It wasn’t just the unfortunately named ‘suckers’ that were concerned about motions on the Hill this week. Millions of Americans let out a sigh of relief as a minor victory was achieved in the fight to keep the Affordable Care Act as House Republicans pulled their own bill off the floor and delayed the vote that was scheduled Thursday after Republican support dwindled.
For those living in Chicago, the news couldn’t come soon enough. Hundreds rallied and marched in support of the ACA and against the Republican plan that could leave as many as 24 million people without insurance in the decades to come.
Cook County Board President Toni Preckwinkle explained how the repeal of the ACA would be a “disaster for Cook County,” which is one of the largest healthcare providers in the nation.
“Their plan will deny health care coverage to 24 million Americans in the next decade. Their plan will make seniors pay higher premiums, their plan will force our friends and neighbors back to the emergency rooms to see a doctor. Their plan will defund planned parenthood which will have an especially difficult impact on low-income women,” said Preckwinkle.
Tina Tyson, a local Illinois woman spoke about her fear of losing health insurance.
“Eight years ago my health took a swift and dramatic turn that made me very afraid the diagnosis and treatment of the illness that has taken almost eight years of my life and has put me through the nightmare of testing procedures and multiple surgeries including one for a brain tumor last year which awarded me with a membership to the preexisting condition club,” said Tyson who continues, “because the ACA protection having preexisting condition no longer meant ‘you can’t health insurance’ because you need it too much…but the possibility [of not having insurance] is becoming very real.”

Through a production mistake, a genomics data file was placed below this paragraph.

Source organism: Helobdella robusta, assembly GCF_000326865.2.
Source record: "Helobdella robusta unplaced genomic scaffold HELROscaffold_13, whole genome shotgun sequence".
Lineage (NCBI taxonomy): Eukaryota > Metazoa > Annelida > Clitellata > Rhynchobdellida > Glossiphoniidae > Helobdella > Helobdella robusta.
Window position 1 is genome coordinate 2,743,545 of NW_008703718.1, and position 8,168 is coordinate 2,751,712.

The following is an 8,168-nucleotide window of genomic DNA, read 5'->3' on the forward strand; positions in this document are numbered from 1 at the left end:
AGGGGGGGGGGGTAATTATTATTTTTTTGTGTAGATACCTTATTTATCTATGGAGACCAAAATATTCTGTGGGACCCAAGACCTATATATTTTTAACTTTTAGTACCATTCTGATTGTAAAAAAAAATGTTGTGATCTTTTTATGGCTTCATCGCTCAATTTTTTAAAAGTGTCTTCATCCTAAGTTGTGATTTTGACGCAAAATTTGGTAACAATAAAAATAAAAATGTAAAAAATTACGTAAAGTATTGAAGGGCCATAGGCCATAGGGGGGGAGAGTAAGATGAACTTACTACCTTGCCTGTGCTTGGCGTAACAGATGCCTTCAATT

Tyson was so worried about her coverage she decided to try to speak to her congressmen, Peter Roskam, by paying to attend a luncheon at the City Club of Chicago to speak to him on is own terms. None of her concerns or those of Roskam’s other constituents that attended were addressed.
Roskam isn’t the only Illinois Republican avoiding the health care question. Illinois’ own governor Bruce Rauner has been “eerily silent” regarding the repeal of the ACA, despite vocal opposition from Republican governors like Charlie Baker of Massachusetts or John Kasich of Ohio.
Illinois State Senator Daniel Biss has his own theory as to why Rauner and many others are silent on the ACA debate.
“No only does this bill put at risk health care for over a million people, billions of dollars for Illinois and tens of thousands of jobs, it does one other thing. It gives billionaires like Bruce Rauner a tax cut of what for him would have been up to $7 million in 2015. So our governor Bruce Rauner has a choice does he want to protect healthcare for over a million people, protect billions of dollars coming to our state budget and tens of thousands of jobs or does he want to protect his book to the tune of 7 million dollars.”
The House is supposed to vote on the American Care Act on Friday despite the uncertainty of a majority need to pass the measure. Trump and leading G.O.P members spent all day Thursday playing cheerleader in closed-door sessions to those republicans who are still on the fence about the repeal of Obamacare.
Those that are on the fence see the American Care Act as costing more and didn’t roll back federal health insurance mandates enough. While moderates worried that the repeal would hurt their constituents too much and thusly hurt their chances at reelection in 2018.
Hundreds are expected to organize again Friday in Chicago as Speaker of the House Paul Ryan is suppose to host a fundraising dinner at the City Club of Chicago on the same day that the House is supposed to vote on the future of Obamacare.